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Quick thinking saves jumper

California troopers commandeer truck

Danielle Gaines McClatchy

MERCED, Calif. – A truck driver in Merced, Calif., was in the right place at the right time late last week when a California Highway Patrol officer signaled him to stop beneath an overpass.

Instead of a citation, driver Joe Heberline was about to get a surprise.

The bed of his rig, a Merced Irrigation District dirt hauler, provided a soft landing moments later for a man who was intent on jumping into traffic on the road below from the overpass on Highway 99 above.

Just after 2 p.m. Friday, CHP Officer Greg Houser responded to a call from a motorist concerned that a man was riding a motorized wheelchair against traffic on the northbound shoulder of Highway 99.

When Houser arrived at the scene, he saw the man, 35-year-old Raul Munoz, hanging over the guardrail, prepared to jump into the traffic below on Martin Luther King Jr. Way.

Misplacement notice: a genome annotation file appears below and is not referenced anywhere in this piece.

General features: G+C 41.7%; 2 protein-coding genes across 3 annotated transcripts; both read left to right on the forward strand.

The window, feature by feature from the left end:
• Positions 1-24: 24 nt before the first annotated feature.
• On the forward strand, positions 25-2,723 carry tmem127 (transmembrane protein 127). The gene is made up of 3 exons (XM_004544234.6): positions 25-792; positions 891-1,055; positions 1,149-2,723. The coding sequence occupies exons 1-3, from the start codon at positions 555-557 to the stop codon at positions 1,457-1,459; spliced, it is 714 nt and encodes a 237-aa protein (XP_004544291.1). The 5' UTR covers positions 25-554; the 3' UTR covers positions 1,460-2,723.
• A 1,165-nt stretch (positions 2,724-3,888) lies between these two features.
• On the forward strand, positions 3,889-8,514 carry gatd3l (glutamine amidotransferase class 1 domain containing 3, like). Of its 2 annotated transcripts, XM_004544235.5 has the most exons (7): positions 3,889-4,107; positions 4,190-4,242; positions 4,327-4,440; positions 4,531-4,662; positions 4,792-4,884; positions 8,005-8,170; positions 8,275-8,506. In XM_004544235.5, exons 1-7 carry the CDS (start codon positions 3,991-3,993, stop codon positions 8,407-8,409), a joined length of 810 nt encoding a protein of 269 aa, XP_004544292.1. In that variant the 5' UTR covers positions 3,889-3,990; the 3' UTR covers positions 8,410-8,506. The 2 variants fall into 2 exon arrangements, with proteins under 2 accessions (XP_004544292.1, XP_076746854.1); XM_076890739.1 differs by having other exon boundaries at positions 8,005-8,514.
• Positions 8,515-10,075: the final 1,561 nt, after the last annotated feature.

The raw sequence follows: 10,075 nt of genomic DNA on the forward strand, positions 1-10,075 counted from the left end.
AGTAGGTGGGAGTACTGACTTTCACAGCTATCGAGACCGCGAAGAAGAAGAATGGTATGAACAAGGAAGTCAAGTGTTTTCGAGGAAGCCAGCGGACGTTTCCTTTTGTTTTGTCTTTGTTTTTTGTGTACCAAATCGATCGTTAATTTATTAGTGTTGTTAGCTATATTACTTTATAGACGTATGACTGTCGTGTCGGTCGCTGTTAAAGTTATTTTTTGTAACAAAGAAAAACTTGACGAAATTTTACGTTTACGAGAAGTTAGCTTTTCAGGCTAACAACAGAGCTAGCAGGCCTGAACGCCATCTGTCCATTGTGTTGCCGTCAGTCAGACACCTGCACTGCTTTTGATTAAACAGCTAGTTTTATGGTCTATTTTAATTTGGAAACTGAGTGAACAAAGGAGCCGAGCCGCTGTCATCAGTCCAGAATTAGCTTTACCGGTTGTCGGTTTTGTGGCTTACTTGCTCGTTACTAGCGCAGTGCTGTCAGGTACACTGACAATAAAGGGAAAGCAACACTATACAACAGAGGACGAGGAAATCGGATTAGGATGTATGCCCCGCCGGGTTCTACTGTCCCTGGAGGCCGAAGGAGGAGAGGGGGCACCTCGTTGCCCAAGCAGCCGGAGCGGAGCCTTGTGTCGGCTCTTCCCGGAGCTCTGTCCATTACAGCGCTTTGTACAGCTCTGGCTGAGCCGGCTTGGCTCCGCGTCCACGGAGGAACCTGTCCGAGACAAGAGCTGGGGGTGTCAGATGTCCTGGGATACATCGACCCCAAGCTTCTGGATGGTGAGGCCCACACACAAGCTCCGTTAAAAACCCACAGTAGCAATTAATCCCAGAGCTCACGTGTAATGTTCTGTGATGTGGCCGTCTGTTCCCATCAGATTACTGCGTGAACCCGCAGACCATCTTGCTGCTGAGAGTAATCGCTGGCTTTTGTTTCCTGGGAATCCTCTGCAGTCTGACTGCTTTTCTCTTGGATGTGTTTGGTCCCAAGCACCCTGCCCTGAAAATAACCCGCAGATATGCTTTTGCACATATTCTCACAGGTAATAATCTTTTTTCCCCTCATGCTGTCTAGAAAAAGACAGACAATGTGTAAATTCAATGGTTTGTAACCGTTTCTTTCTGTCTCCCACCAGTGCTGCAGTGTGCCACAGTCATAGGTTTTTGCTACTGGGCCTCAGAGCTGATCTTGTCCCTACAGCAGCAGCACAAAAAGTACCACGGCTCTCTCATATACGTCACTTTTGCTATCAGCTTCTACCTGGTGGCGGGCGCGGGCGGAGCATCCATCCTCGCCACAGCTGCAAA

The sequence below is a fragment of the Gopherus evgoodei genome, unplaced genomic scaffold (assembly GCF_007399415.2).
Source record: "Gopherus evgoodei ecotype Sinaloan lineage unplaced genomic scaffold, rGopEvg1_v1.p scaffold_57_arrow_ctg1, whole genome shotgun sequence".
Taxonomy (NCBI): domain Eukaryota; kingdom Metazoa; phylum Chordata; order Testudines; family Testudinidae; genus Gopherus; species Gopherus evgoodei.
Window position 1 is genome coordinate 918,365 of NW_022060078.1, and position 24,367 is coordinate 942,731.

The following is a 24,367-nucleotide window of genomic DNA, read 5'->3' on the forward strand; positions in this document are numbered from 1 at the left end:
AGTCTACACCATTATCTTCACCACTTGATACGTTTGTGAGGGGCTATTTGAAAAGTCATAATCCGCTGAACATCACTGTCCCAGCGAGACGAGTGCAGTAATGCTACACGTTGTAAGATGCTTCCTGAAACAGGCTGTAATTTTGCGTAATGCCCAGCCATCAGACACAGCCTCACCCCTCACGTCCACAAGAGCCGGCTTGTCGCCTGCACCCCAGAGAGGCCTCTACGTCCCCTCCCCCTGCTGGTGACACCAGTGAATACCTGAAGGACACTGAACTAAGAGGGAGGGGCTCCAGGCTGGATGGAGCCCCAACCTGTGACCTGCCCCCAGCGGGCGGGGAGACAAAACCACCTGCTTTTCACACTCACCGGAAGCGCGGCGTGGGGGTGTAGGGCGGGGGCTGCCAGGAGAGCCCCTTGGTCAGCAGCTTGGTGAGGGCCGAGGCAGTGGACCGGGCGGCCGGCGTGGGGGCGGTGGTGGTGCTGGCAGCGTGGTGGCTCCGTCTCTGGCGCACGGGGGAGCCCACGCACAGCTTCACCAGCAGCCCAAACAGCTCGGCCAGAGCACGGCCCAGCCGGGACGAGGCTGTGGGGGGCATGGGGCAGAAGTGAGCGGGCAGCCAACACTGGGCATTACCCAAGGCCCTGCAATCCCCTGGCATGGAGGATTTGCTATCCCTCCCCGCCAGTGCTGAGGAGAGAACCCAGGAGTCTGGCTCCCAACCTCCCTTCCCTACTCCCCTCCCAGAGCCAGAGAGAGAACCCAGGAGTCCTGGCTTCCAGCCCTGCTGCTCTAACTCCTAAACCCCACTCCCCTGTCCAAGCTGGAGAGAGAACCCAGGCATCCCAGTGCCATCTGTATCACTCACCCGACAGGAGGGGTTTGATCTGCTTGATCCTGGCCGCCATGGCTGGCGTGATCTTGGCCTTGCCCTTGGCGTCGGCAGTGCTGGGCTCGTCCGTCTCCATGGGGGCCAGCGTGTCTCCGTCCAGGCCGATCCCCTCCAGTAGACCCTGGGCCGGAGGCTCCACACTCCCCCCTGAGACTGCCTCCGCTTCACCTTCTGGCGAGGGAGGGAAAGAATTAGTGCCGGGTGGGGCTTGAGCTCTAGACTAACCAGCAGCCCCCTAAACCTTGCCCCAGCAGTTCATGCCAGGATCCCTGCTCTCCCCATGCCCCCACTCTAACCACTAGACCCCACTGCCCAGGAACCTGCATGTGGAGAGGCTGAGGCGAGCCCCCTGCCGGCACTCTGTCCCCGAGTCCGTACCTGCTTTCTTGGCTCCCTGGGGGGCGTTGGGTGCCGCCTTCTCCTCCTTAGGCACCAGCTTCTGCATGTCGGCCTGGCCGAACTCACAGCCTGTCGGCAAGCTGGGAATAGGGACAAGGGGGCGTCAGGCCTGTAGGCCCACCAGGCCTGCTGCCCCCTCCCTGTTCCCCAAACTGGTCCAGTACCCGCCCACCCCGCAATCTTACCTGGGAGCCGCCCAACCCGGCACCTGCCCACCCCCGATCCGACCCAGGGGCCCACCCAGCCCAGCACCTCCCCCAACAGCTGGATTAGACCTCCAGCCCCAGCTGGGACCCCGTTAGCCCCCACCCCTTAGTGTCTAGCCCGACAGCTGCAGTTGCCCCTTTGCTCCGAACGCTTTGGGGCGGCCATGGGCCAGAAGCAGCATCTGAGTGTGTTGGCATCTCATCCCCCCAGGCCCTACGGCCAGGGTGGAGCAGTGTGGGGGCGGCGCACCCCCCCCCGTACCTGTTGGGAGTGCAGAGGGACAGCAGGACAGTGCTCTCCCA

Houser grabbed the man by his jacket to keep him from falling. Moments later, Merced County Sheriff Mark Pazin arrived on scene and assisted Houser by holding the man’s left arm.

On the ground below, Officer John Moran directed Heberline to park under the overpass. Just as the big rig stopped, Munoz’s T-shirt ripped, and he fell 10 to 20 feet into the trailer of the truck.

“Officer Houser couldn’t hold on forever,” Moran said. “Had it been another six or seven feet, if the truck wasn’t there, he might not have made it.”

Heberline said he didn’t deserve any special attention for his actions; he didn’t even have time to process what was happening before he moved the truck.

“I was getting ready to get on the highway and the cop stopped me and said ‘Hey, let this guy fall in your bed so he won’t get hurt,’ ” Heberline said. “It was just the right place at the right time, I guess.”

Munoz was conscious after the fall and was evaluated by medical workers who climbed into the truck bed. Munoz was transported to Doctors Medical Center in Modesto, Calif.

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